If we start at a point on a flat plane and travel for a specific period of time we can reach any point within a circle. If we walk, the circle would be small; if we drive, it would be much larger (figure 1.). A circle was the quintessential shape of towns before the introduction of rails or freeways (figure 2.). Should we start from a point on a rail line or freeway and travel for certain length of time, unless there was a way to get off, we would reach a point along the line, but nothing beyond (figure 3.). Now if a rail or freeway has ways to enter and exit, we can combine the line with circles. While on the rail or freeway we would travel fast and far, and when we exit, slowly and not far. (figure 4.). This simple model suggests a way to accommodate a large number of people who would have easy access to a large number of activities and each other without the burdens of living in a large city.





A Proposal

When we begin to take global warming seriously, and the environmental and financial costs of automobile travel become untenable, the remote urban fringes of existing cities will have to be abandoned, and returned, as much as possible, back into farm and woodland. This would protect existing cities from further sprawl. New development would take place at higher densities at focal points within existing cities, and in new belt developments following the pattern of circles arranged along transportation lines described above. This arrangement, which I shall call belts, would connect into the cores of existing cities by means of rapid transit lines. Existing downtowns would function as regional business, governmental, and cultural centers. Radiating out from existing cities these belts would lie in six-mile-wide strips of natural landscape (figure. 5). Running through the center of the strip would be a right-of-way which contains rapid transit trains and a freeway. The area along this route would be developed into communities, each having transit stations and access to the freeway. People in one of these new communities would have faster access to existing downtowns and major employment areas in cities by means of rapid transit than people in the suburbs have today.


Each community along the new “urban belt” would have a community commercial-cultural center which is readily accessible to both rapid transit and freeway traffic. Community plans could vary as dictated by the needs of the inhabitants and geography. Priority would be given to pedestrians. Motor vehicles have to fit in where they do the least damage. Feeder streets radiating out from the center would serve cul-de-sacs, leaving pedestrian zones free of motor vehicles.

The plan shown here (figure. 6) is radial and provi­des for a population of 45,000. Landscaped parkways (figure. 7), uncrossed by vehicular traffic, radiate out from the center to the country­side. Schools, playgrounds, neighborhood shops, offices, cafes, and churches would lie in these parkways. It is here that neighborhood life would take place. Neighborhood shops could be linked to the center of the community by automated single-track mini subways and for the delivery of goods, by a sys­tem of conveyor belts. The subways would operate like program­med elevators, attaching extra cars as needed and opera­ting by push-button when traffic is light. Families would rent lockers in the neighborhood shopping area, to which goods would automatically be delivered by conveyor from the center. From here the merchandise could be carried home by the family, a neighborhood boy, or a delivery ser­vice. This conveyor system, in combination with trucking operations between major centers and community centers, would relieve shoppers of the burden of carrying packages and also facilitate rapid delivery of telephone or Internet orders. Some stores, instead of carrying inventories, would have goods delivered by warehousing companies using community delivery facilities.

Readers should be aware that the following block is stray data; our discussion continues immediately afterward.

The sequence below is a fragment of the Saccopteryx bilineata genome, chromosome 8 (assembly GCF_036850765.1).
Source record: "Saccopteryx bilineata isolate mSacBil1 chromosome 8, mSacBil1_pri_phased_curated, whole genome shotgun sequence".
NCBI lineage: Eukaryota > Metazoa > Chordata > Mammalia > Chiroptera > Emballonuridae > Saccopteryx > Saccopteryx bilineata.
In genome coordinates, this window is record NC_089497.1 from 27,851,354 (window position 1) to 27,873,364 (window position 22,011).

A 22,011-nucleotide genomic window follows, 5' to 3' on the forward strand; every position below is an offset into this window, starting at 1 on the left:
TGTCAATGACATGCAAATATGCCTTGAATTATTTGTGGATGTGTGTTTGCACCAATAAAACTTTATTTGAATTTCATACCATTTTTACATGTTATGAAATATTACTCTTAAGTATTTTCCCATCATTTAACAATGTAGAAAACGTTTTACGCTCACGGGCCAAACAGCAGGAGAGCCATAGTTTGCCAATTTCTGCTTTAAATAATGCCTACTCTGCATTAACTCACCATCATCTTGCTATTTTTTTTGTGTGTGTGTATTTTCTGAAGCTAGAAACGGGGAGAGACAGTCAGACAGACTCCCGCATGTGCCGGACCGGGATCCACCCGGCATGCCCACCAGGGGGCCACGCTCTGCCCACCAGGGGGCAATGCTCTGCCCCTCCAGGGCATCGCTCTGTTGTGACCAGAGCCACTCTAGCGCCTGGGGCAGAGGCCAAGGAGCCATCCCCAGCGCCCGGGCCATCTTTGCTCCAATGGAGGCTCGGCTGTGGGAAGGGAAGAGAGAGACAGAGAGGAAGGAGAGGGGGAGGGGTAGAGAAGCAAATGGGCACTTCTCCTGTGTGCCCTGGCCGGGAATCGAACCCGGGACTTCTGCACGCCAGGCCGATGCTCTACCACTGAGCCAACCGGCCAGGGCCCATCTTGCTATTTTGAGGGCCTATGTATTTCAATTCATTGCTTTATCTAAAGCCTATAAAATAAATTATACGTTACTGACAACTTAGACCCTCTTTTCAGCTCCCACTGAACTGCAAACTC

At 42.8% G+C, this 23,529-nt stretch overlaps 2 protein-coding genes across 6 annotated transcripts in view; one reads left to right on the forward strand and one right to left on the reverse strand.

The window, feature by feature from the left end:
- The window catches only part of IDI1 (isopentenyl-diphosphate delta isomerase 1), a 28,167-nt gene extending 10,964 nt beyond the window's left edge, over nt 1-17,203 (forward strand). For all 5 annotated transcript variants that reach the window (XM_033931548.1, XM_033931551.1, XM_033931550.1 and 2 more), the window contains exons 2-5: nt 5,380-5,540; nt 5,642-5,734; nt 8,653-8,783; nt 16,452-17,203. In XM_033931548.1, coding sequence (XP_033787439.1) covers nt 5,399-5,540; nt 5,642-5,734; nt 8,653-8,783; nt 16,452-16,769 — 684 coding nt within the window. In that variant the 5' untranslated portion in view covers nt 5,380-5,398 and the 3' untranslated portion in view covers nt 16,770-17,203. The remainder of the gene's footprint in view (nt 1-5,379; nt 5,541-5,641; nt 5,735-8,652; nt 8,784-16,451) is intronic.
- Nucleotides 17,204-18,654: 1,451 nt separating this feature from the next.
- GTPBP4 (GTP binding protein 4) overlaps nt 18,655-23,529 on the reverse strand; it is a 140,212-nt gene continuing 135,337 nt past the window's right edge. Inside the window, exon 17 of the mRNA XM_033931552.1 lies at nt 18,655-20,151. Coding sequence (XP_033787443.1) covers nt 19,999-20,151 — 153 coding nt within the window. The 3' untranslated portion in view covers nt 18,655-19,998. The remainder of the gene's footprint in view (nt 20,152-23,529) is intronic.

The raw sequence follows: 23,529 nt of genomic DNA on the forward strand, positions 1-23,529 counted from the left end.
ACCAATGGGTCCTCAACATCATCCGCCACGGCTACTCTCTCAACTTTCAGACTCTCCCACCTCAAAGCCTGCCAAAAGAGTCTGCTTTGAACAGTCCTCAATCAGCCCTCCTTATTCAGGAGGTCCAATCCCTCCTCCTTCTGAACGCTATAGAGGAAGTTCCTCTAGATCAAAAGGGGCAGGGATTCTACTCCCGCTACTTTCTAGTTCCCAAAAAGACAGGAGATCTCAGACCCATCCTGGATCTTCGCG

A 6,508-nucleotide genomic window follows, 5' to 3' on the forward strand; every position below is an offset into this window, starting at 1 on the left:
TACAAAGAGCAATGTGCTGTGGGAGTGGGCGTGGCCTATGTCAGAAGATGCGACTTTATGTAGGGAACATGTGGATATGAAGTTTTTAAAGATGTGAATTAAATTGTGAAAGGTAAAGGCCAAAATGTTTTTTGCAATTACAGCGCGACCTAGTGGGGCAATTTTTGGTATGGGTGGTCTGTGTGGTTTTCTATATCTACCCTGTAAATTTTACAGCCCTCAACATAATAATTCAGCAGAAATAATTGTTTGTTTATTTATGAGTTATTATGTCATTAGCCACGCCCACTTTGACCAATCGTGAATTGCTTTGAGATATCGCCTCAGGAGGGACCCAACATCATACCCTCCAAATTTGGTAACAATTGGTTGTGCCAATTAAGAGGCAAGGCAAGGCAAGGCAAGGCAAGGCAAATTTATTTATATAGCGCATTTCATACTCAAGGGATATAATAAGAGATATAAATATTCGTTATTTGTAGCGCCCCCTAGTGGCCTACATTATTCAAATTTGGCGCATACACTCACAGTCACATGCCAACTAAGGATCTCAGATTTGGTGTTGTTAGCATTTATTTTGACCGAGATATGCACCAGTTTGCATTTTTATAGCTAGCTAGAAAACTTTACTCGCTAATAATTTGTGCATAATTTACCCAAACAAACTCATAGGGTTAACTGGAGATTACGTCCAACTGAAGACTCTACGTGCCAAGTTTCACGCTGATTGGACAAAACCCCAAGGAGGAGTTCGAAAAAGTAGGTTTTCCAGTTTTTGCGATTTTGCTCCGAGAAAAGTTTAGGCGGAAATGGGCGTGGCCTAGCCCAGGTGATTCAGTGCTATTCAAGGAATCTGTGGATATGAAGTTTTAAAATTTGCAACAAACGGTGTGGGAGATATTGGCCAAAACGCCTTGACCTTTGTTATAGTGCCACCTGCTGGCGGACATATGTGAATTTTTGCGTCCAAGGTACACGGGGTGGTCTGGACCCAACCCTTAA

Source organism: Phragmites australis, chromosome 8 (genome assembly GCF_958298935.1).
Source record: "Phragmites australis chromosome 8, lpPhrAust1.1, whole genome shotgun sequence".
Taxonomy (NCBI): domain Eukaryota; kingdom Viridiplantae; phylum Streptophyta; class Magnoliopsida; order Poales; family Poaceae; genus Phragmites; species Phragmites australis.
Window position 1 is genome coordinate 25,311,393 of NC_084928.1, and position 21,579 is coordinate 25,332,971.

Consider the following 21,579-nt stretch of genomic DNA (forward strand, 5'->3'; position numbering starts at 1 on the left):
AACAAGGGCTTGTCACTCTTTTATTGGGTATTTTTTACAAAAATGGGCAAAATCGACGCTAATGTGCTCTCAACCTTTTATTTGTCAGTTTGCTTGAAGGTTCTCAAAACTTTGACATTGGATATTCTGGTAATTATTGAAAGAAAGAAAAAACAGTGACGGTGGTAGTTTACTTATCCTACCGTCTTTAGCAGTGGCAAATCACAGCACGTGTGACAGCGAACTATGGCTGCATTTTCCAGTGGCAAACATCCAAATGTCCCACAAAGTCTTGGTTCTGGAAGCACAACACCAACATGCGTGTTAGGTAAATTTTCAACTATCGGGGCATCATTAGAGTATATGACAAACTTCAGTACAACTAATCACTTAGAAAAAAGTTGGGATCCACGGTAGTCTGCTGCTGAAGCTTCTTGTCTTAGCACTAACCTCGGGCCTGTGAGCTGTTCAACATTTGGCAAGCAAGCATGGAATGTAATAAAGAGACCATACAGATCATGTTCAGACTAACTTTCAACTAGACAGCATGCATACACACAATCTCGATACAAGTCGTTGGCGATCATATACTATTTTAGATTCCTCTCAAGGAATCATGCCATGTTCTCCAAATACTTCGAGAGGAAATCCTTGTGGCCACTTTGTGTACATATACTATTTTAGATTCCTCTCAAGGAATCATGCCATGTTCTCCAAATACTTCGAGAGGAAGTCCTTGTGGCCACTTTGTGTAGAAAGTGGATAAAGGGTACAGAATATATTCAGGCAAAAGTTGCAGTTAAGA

Delivery trucks would enter the lower level of the business center directly from the freeway. After leaving the freeway, other vehicles would pass through semicircular tunnels or depressions along the edges of the business center. Feeder streets would radiate out and connect to neighborhood cul-de-sacs. This would keep residential areas free from through traffic. The center itself, which would contain shops, offices, government buildings, hotels, restaurants, theaters and churches (figure 8), would span the transit-freeway route. The lower level of the center would be a large structure split in half by the transit route. It could support buildings several stories high. Taller buildings would pierce this structure and have their own foun­dations. Land for non-residential uses, including light industry, would flank both sides of the transit route beyond the commercial center.